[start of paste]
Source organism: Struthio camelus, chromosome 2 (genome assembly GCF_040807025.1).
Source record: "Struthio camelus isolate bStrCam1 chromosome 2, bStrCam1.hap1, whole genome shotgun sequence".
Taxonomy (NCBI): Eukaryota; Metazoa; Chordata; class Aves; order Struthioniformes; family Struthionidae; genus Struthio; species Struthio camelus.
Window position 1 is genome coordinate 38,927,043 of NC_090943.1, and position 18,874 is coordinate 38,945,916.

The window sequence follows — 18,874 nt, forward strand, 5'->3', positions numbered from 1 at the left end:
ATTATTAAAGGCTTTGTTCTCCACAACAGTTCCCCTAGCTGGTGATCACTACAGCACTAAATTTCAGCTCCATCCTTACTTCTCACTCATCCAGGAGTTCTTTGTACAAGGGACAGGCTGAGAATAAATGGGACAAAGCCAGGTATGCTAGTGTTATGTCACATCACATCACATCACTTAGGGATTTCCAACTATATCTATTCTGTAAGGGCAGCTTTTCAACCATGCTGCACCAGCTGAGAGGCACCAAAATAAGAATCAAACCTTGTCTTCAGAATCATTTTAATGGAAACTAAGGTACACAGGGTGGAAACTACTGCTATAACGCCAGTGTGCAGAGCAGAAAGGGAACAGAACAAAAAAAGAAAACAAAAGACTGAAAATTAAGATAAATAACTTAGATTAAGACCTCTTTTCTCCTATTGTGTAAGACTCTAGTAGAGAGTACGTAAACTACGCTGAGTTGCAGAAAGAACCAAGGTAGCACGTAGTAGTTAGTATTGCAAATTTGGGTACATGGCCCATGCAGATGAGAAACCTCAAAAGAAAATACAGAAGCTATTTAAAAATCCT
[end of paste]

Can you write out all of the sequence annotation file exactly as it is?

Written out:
Source organism: Struthio camelus, chromosome 2 (genome assembly GCF_040807025.1).
Source record: "Struthio camelus isolate bStrCam1 chromosome 2, bStrCam1.hap1, whole genome shotgun sequence".
Taxonomy (NCBI): Eukaryota; Metazoa; Chordata; class Aves; order Struthioniformes; family Struthionidae; genus Struthio; species Struthio camelus.
Window position 1 is genome coordinate 38,927,043 of NC_090943.1, and position 18,874 is coordinate 38,945,916.

The window sequence follows — 18,874 nt, forward strand, 5'->3', positions numbered from 1 at the left end:
ATTATTAAAGGCTTTGTTCTCCACAACAGTTCCCCTAGCTGGTGATCACTACAGCACTAAATTTCAGCTCCATCCTTACTTCTCACTCATCCAGGAGTTCTTTGTACAAGGGACAGGCTGAGAATAAATGGGACAAAGCCAGGTATGCTAGTGTTATGTCACATCACATCACATCACTTAGGGATTTCCAACTATATCTATTCTGTAAGGGCAGCTTTTCAACCATGCTGCACCAGCTGAGAGGCACCAAAATAAGAATCAAACCTTGTCTTCAGAATCATTTTAATGGAAACTAAGGTACACAGGGTGGAAACTACTGCTATAACGCCAGTGTGCAGAGCAGAAAGGGAACAGAACAAAAAAAGAAAACAAAAGACTGAAAATTAAGATAAATAACTTAGATTAAGACCTCTTTTCTCCTATTGTGTAAGACTCTAGTAGAGAGTACGTAAACTACGCTGAGTTGCAGAAAGAACCAAGGTAGCACGTAGTAGTTAGTATTGCAAATTTGGGTACATGGCCCATGCAGATGAGAAACCTCAAAAGAAAATACAGAAGCTATTTAAAAATCCT